Abt to Help Massachusetts Extract, Review and Analyze Opioid Overdose Data
- Massachusetts sought to curb high rates of fatal and nonfatal overdoses.
- Abt extracted and analyzed emergency department, medical examiner, and EMS records of overdoses.
- Better surveillance helped target efforts to respond to overdoses.
Identifying opioid overdose events in administrative records is not always straightforward. Not all people who overdose are taken to hospitals, and some overdoses are reversed by administering naloxone (Narcan), which can be done by first responders, family members and friends. Developing counts of these nonfatal overdoses is especially difficult. The challenge is to develop decision rules for capturing information about opioid overdoses—both fatal and nonfatal—in various electronic and paper records kept by different statewide organizations and agencies.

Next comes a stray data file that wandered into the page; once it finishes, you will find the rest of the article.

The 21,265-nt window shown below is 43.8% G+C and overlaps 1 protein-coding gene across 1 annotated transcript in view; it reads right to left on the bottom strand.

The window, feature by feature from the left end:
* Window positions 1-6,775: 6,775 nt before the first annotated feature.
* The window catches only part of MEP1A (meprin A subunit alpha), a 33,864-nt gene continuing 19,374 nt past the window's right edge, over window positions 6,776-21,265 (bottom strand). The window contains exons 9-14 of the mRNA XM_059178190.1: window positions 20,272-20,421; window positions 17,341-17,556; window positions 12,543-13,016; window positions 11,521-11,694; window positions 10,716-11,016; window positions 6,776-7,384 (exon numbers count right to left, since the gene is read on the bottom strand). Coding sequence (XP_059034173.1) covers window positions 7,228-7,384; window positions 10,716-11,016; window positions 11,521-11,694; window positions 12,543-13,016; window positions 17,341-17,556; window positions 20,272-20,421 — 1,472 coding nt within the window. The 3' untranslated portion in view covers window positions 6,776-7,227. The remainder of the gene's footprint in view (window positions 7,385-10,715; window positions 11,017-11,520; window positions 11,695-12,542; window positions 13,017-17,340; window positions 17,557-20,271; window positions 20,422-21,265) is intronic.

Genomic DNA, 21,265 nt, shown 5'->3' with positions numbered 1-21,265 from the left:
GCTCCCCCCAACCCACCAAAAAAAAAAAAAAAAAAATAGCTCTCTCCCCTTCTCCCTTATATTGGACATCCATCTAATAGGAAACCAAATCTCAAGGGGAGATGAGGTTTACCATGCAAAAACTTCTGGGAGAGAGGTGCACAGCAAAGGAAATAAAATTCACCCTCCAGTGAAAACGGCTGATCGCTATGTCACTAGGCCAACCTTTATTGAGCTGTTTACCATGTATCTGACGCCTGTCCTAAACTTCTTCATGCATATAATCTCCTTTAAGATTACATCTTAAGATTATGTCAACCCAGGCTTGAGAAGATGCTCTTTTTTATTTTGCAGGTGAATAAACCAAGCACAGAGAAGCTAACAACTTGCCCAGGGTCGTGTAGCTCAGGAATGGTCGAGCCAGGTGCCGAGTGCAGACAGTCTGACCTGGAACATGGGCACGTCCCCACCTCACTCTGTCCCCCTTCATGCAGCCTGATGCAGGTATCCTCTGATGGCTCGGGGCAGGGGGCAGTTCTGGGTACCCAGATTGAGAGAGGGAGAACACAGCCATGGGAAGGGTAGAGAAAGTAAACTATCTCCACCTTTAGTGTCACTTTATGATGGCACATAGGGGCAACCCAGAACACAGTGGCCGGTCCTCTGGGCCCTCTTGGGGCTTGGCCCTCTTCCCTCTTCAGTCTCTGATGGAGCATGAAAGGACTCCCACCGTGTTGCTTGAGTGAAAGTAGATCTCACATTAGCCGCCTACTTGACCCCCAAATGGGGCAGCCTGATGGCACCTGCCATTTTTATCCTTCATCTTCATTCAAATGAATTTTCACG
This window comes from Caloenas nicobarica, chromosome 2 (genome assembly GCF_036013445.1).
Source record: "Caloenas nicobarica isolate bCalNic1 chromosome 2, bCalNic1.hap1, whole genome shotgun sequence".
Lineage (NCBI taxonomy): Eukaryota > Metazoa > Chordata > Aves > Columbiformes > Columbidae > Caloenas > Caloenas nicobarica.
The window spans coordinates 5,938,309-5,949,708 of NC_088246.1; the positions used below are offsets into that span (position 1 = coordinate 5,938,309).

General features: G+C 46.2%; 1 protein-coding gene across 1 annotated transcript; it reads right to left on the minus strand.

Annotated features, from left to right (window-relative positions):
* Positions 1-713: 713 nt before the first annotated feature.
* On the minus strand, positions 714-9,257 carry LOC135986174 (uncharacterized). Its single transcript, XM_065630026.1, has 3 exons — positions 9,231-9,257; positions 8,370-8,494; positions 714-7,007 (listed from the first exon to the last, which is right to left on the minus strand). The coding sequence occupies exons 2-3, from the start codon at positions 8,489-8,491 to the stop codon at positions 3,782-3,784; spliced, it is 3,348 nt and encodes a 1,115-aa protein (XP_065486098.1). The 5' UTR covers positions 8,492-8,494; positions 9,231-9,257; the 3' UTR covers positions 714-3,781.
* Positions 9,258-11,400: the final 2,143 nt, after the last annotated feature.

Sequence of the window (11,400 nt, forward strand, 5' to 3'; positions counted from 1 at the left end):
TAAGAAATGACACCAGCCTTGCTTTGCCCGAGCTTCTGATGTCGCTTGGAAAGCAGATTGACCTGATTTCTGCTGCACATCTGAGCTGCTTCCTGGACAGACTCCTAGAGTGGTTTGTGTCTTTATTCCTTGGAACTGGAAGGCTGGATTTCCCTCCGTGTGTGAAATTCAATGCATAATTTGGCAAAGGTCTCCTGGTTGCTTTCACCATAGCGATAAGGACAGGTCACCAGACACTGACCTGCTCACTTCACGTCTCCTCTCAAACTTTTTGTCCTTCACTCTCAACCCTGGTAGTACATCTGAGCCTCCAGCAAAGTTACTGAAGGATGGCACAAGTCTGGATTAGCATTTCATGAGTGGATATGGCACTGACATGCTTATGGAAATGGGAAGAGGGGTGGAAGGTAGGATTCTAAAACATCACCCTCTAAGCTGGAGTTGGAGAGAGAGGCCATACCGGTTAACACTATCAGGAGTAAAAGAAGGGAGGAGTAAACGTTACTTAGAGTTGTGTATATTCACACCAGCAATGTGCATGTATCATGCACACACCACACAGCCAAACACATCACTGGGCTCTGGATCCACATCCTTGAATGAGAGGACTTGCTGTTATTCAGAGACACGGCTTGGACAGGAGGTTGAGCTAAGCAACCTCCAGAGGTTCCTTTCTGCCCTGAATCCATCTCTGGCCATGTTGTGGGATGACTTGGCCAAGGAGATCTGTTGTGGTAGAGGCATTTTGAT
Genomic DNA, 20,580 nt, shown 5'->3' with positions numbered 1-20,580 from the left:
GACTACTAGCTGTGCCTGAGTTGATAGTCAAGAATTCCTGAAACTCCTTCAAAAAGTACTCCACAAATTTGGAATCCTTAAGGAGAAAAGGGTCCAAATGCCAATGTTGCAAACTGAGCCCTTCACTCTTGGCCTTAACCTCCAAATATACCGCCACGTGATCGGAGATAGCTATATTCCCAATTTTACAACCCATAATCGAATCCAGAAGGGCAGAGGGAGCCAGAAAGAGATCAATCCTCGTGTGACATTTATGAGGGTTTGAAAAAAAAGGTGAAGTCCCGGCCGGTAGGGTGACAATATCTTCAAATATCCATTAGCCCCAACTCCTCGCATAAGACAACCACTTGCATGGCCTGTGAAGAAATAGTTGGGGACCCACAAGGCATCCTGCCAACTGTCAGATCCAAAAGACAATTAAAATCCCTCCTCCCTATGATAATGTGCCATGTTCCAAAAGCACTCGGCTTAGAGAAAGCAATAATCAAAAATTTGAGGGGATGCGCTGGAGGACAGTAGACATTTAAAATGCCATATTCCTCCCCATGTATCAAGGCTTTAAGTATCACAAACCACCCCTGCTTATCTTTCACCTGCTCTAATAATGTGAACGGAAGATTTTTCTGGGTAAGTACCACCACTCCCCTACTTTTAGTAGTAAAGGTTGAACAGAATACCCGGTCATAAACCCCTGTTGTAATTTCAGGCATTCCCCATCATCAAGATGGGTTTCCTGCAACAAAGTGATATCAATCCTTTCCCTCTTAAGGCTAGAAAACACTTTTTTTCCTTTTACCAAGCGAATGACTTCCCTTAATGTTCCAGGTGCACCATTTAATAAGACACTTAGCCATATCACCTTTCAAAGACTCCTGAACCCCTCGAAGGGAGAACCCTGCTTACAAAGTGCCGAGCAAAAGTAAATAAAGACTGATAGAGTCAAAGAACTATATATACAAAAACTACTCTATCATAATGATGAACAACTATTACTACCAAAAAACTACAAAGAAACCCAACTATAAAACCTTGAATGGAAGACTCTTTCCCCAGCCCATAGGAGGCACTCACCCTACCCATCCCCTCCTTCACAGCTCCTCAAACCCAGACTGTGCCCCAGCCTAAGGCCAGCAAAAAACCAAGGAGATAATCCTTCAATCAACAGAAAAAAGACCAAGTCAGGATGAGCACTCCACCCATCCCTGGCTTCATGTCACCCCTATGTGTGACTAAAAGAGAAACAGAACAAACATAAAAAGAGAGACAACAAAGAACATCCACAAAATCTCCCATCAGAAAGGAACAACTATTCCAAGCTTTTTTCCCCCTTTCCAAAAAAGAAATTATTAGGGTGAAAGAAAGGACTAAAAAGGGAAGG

Abt and its team extracted and analyzed information about deaths from the state’s medical examiner’s office, drug-related visits to hospital emergency departments, and drug-related use of emergency medical services statewide. With the state’s Department of Public Health, we refined rules for identifying opioid overdoses and collected other information to describe the contexts in which overdoses occur. We surveyed stakeholders to learn what information they want or need and developed reports to be disseminated.
Information about opioid overdoses was provided to the Centers for Disease Control and Prevention’s Enhanced State Opioid Overdose program, a multistate surveillance system. The Commonwealth monitored accurate data on fatal and nonfatal opioid overdoses and observed overdose trends across time and place. This provided an evidence base for the state to develop and monitor interventions aimed at reducing opioid overdoses. Project results were shared in 2019.